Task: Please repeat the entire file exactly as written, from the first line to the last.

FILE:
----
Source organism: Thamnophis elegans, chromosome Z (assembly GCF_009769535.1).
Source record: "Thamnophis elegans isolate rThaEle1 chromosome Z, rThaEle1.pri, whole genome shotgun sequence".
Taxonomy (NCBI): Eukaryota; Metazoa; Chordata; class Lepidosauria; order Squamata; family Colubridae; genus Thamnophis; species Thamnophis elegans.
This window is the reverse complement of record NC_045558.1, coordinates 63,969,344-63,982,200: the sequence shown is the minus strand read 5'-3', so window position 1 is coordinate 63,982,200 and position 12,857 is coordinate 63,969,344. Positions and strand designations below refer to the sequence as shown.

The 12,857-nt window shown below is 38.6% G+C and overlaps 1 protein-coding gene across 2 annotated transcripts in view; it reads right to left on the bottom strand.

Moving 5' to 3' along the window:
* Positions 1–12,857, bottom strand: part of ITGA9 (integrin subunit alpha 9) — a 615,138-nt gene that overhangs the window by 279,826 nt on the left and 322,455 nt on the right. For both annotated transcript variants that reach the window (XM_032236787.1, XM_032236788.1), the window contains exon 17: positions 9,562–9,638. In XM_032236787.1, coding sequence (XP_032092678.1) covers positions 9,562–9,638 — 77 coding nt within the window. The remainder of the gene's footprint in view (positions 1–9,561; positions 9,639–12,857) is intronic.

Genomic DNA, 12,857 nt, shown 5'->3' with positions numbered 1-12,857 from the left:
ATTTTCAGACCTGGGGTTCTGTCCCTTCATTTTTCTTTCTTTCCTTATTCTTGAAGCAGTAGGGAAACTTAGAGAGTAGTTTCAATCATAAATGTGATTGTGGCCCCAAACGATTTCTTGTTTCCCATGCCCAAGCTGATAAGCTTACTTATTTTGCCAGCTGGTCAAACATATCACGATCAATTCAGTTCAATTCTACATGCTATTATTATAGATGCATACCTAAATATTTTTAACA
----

Source organism: Thamnophis elegans, chromosome Z (assembly GCF_009769535.1).
Source record: "Thamnophis elegans isolate rThaEle1 chromosome Z, rThaEle1.pri, whole genome shotgun sequence".
Taxonomy (NCBI): Eukaryota; Metazoa; Chordata; class Lepidosauria; order Squamata; family Colubridae; genus Thamnophis; species Thamnophis elegans.
This window is the reverse complement of record NC_045558.1, coordinates 63,969,344-63,982,200: the sequence shown is the minus strand read 5'-3', so window position 1 is coordinate 63,982,200 and position 12,857 is coordinate 63,969,344. Positions and strand designations below refer to the sequence as shown.

The 12,857-nt window shown below is 38.6% G+C and overlaps 1 protein-coding gene across 2 annotated transcripts in view; it reads right to left on the bottom strand.

Moving 5' to 3' along the window:
* Positions 1–12,857, bottom strand: part of ITGA9 (integrin subunit alpha 9) — a 615,138-nt gene that overhangs the window by 279,826 nt on the left and 322,455 nt on the right. For both annotated transcript variants that reach the window (XM_032236787.1, XM_032236788.1), the window contains exon 17: positions 9,562–9,638. In XM_032236787.1, coding sequence (XP_032092678.1) covers positions 9,562–9,638 — 77 coding nt within the window. The remainder of the gene's footprint in view (positions 1–9,561; positions 9,639–12,857) is intronic.

Genomic DNA, 12,857 nt, shown 5'->3' with positions numbered 1-12,857 from the left:
ATTTTCAGACCTGGGGTTCTGTCCCTTCATTTTTCTTTCTTTCCTTATTCTTGAAGCAGTAGGGAAACTTAGAGAGTAGTTTCAATCATAAATGTGATTGTGGCCCCAAACGATTTCTTGTTTCCCATGCCCAAGCTGATAAGCTTACTTATTTTGCCAGCTGGTCAAACATATCACGATCAATTCAGTTCAATTCTACATGCTATTATTATAGATGCATACCTAAATATTTTTAACA